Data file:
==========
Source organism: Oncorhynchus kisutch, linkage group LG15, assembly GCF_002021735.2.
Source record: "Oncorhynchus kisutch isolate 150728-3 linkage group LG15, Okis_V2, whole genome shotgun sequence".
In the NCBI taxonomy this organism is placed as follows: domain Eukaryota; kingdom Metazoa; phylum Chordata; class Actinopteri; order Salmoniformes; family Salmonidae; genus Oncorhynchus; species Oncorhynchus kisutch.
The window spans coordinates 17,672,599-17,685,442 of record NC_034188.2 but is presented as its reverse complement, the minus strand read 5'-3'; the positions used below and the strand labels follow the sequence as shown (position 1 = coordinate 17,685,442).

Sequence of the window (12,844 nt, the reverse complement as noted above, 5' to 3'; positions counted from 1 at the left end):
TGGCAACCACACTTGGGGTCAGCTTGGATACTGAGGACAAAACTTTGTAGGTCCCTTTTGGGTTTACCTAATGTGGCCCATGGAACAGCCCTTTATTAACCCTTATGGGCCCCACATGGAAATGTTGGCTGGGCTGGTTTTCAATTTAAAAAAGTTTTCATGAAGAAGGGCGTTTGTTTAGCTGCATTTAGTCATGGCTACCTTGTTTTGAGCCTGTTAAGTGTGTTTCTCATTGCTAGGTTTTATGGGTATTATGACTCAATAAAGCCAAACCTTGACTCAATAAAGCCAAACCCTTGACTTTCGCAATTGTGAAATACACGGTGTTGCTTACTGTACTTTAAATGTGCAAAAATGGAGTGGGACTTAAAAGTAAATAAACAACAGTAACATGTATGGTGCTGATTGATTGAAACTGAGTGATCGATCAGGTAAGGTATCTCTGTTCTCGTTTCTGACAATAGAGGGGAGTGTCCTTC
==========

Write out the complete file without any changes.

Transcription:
Source organism: Oncorhynchus kisutch, linkage group LG15, assembly GCF_002021735.2.
Source record: "Oncorhynchus kisutch isolate 150728-3 linkage group LG15, Okis_V2, whole genome shotgun sequence".
In the NCBI taxonomy this organism is placed as follows: domain Eukaryota; kingdom Metazoa; phylum Chordata; class Actinopteri; order Salmoniformes; family Salmonidae; genus Oncorhynchus; species Oncorhynchus kisutch.
The window spans coordinates 17,672,599-17,685,442 of record NC_034188.2 but is presented as its reverse complement, the minus strand read 5'-3'; the positions used below and the strand labels follow the sequence as shown (position 1 = coordinate 17,685,442).

Sequence of the window (12,844 nt, the reverse complement as noted above, 5' to 3'; positions counted from 1 at the left end):
TGGCAACCACACTTGGGGTCAGCTTGGATACTGAGGACAAAACTTTGTAGGTCCCTTTTGGGTTTACCTAATGTGGCCCATGGAACAGCCCTTTATTAACCCTTATGGGCCCCACATGGAAATGTTGGCTGGGCTGGTTTTCAATTTAAAAAAGTTTTCATGAAGAAGGGCGTTTGTTTAGCTGCATTTAGTCATGGCTACCTTGTTTTGAGCCTGTTAAGTGTGTTTCTCATTGCTAGGTTTTATGGGTATTATGACTCAATAAAGCCAAACCTTGACTCAATAAAGCCAAACCCTTGACTTTCGCAATTGTGAAATACACGGTGTTGCTTACTGTACTTTAAATGTGCAAAAATGGAGTGGGACTTAAAAGTAAATAAACAACAGTAACATGTATGGTGCTGATTGATTGAAACTGAGTGATCGATCAGGTAAGGTATCTCTGTTCTCGTTTCTGACAATAGAGGGGAGTGTCCTTC